Three: keep your customers engaged with your brand: stay “top-of-mind” with your customers. Email marketing is a great, inexpensive way to do this. Send personalized emails about special offers, a monthly newsletter, or a holiday greeting card. Also, keep an active presence in social media as this will help keep your brand in your customer’s thoughts.

 

How common is customer loyalty, really? Aren’t customers solely focused on price today? What keeps them from just picking the cheapest seller every time?

NS:  65% of a company’s business comes from existing customers and the most important way to get repeat business is with great customer service. Initially, customers may buy based on your price and quality, but their decision to purchase again depends on their past experience with your brand.  If you want loyal, repeat customers, you need to provide them with an amazing customer experience. Be approachable and friendly, show gratitude for their business, address all issues quickly and create an environment where it is easy to do business with you. Happy customers are the best advocate of your business.

 

Referrals

What influence does a referral have on a customer’s decision to purchase?

Sara O’Keefe: A lot of influence—just think about when a close friend or family member recommends a product or business to you. It means a lot to us because we trust that these people wouldn’t recommend a product or business unless it was of an exceptional quality. If you’re looking for hard numbers, there’s a statistic from Nielsen that tells us 84% of survey respondents listed recommendations from family and friends as the most trustworthy form of advertising.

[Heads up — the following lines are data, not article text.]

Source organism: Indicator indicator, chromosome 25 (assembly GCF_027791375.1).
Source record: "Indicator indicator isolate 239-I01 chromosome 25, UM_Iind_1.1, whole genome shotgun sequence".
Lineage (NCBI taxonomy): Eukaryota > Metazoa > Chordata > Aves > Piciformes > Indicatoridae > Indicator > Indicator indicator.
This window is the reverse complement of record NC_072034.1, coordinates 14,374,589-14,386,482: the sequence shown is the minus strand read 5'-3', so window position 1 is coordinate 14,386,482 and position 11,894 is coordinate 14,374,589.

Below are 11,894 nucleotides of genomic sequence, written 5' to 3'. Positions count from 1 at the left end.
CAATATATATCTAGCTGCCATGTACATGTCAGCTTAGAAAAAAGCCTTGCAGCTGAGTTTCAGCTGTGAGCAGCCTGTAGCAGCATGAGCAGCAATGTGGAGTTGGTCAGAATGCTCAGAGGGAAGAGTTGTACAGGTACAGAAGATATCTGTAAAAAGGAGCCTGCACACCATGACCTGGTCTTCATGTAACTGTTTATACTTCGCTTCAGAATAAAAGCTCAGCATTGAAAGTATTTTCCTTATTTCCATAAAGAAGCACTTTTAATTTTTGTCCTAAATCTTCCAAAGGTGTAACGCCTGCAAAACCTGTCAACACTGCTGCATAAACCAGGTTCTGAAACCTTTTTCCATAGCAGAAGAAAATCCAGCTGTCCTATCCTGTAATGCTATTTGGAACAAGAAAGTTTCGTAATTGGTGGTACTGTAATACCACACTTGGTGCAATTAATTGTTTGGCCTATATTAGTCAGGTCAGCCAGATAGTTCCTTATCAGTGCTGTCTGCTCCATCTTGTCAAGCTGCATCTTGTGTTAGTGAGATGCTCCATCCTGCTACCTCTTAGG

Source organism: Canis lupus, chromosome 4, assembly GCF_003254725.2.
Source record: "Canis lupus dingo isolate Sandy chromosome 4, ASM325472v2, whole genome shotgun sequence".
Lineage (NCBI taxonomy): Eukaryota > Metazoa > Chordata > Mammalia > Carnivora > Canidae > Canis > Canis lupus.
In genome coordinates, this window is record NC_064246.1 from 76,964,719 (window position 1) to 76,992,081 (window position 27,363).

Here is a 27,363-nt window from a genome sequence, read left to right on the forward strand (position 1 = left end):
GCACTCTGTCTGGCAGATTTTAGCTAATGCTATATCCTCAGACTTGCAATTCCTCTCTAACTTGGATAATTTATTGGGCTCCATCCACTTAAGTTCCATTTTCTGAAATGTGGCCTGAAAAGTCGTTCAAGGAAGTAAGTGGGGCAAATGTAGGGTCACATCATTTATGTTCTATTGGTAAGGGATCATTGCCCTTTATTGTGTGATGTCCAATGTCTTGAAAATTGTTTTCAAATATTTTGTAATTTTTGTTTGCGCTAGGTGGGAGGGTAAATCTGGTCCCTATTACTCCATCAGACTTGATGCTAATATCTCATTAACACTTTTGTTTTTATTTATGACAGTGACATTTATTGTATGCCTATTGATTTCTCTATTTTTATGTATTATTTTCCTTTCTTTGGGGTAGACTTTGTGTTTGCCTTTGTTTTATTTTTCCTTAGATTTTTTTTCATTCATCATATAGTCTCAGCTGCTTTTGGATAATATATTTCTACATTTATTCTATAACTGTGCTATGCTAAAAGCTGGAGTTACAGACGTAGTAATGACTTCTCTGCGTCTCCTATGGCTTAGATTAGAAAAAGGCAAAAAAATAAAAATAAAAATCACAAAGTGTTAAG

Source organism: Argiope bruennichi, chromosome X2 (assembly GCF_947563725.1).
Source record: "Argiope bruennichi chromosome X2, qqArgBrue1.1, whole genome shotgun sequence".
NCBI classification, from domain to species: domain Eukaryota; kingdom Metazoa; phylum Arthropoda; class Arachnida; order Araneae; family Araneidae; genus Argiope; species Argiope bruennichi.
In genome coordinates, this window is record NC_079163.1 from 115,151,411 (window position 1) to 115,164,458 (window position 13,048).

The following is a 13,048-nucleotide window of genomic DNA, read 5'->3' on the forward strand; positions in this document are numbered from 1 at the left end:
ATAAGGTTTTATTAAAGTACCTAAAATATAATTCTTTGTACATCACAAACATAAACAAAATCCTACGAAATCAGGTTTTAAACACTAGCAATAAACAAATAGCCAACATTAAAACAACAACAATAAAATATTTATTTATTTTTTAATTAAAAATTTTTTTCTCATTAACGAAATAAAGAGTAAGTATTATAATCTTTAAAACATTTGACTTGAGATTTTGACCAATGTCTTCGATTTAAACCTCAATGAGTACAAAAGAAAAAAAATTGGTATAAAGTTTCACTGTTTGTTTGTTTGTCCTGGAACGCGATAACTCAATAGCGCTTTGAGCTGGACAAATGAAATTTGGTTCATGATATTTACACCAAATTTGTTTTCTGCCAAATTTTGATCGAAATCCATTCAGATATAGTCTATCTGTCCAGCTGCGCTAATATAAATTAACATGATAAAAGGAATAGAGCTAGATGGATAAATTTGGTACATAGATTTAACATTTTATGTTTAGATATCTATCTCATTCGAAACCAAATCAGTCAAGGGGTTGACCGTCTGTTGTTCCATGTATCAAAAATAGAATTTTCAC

What are some of the best methods for businesses to encourage referrals from satisfied customers?

SO: That’s the keyword, right? “Satisfied” customers. You have to start there, by giving your customers service above and beyond what they expect. It’s all about surprise and delight. If you go out of the way for your customers, they’ll go out of the way for you and actually advertise for you. 

I also really liked what I read in this article from Campaign Monitor which talked about the importance of building a person-to-person relationship with your customers because people are much more likely to refer other people and not necessarily your business as a whole. That’s why having those great sales reps on the floor is so important. If you build a great relationship with your customers then they’re going to want to talk about it.

Finally, though it might seem obvious: Don’t forget to ask. Sometimes we feel hesitant to ask a customer to take an extra step, but you won’t get referrals if you don’t make the first move and ask. 

 

The big picture

Say that there’s a business that already has a steady flow of customers, competitive prices and top-notch marketing—why should they bother with collecting customer reviews and encouraging referrals? And why should they prioritize bringing back previous customers?

Nick Sullivan: Reviews and referrals, at a very basic level, give your business a legitimacy that you can’t get through any other form of marketing. They serve as a big glowing sign to prospective customers which reads “I’m a real person, I loved my experience here, and you will too”. No matter how good your marketing is, in the furniture and home goods industry, there's just nothing as convincing to a prospect as a positive review or a referral from a trusted friend.

Returning customers are simply the most efficient way to grow your business. Research has found that it is five times more expensive to acquire a new customer than to retain an existing one. Customer retention is also a sign that your business is healthy—if all you’re getting are one-and-done customers, your current strategy needs to be reevaluated. 


As always, if you’d like to talk about how to manage the reputation of your business, you can contact us at social@reverie.com.